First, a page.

Jazz Hayden and the Fight Against Stop-and-Frisk

An unlikely activist's battle with the NYPD's frisky business

If each case settles for a minimum of $10,000, that's at least $4 million in cost to taxpayers, not including the cost to the police department in work hours assembling the documents and removing cops from the street to be deposed, and the cost to the corporation counsel in paying lawyers to defend those cases. One wonders how much money the city is willing to spend on this litigation just to stick with the police commissioner's campaign. (We asked the city law department this question but did not receive a response.)

The people who filed suit last month appear to come from all walks of life—an auto mechanic, two high school students, a commuter, a Transit Authority worker, a guy walking home with a bag full of dog food. In all of the cases, the criminal charges, if any, were dismissed.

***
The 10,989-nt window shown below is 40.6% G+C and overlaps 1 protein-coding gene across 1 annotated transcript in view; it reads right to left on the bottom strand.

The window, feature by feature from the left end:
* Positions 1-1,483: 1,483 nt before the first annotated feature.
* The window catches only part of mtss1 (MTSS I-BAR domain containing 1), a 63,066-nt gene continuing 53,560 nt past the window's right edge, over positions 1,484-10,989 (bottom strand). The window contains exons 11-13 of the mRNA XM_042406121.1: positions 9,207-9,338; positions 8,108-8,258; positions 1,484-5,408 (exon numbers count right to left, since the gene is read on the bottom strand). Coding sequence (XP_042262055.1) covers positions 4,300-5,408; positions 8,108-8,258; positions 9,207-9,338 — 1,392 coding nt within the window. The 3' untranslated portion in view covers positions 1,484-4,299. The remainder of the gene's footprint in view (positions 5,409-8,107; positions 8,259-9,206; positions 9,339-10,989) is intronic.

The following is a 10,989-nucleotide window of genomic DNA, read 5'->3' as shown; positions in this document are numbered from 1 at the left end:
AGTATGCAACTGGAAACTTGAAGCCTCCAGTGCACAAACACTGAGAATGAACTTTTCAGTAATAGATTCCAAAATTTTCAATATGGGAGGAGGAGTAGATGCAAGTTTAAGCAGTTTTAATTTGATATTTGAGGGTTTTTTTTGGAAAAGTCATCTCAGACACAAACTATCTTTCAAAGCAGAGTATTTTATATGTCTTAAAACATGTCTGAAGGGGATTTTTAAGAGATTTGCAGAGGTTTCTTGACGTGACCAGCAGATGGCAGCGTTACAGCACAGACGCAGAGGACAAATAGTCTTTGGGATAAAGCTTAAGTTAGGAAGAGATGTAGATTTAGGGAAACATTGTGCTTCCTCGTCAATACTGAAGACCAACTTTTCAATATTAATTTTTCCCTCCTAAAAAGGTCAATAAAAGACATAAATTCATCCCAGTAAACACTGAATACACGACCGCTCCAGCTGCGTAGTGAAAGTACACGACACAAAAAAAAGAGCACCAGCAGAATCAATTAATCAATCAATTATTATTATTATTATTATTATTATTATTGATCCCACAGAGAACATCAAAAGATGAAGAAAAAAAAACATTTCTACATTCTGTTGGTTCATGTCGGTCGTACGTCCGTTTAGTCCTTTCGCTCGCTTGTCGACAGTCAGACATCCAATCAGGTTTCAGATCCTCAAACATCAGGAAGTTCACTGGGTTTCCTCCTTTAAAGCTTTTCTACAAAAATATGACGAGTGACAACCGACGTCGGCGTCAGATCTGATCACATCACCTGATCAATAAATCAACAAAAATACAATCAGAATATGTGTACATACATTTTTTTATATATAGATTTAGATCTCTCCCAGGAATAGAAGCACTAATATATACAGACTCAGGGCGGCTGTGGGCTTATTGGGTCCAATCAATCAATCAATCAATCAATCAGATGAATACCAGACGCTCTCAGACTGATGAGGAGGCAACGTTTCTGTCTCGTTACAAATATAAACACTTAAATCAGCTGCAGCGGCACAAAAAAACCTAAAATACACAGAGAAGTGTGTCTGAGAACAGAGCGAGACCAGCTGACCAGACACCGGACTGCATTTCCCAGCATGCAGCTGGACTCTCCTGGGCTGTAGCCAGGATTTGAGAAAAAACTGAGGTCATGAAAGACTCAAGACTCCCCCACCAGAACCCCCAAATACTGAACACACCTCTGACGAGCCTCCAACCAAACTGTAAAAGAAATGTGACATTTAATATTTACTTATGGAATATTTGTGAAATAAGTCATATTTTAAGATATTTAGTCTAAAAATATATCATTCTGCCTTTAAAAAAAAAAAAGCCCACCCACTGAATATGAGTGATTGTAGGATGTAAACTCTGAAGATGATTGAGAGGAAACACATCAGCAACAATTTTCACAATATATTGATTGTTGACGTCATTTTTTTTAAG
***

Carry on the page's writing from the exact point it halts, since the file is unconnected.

Take Francis Destouche, for example. Destouche, a 53-year-old auto mechanic with a clean record, was walking home in the Bronx in October 2011 when he was stopped for no apparent reason by police. They searched him, found nothing, and then accused him of "throwing something away." He was arrested, held for 20 hours, and missed his granddaughter's birth. The charges were dismissed. Destouche's lawyer, Paul Mills, alleges that the stop and the arrest were a result of the NYPD's "quota policy."

The majority of New Yorkers targeted in stop-and-frisks are young black and Hispanic males. “Harlem is turning into an open-air prison, a minimum-security prison, and the people think it’s normal,” Hayden says.
Lyric Cabral
The majority of New Yorkers targeted in stop-and-frisks are young black and Hispanic males. “Harlem is turning into an open-air prison, a minimum-security prison, and the people think it’s normal,” Hayden says.
Hayden visits the 32nd Precinct in Harlem, where his arresting officers work.
Lyric Cabral
Hayden visits the 32nd Precinct in Harlem, where his arresting officers work.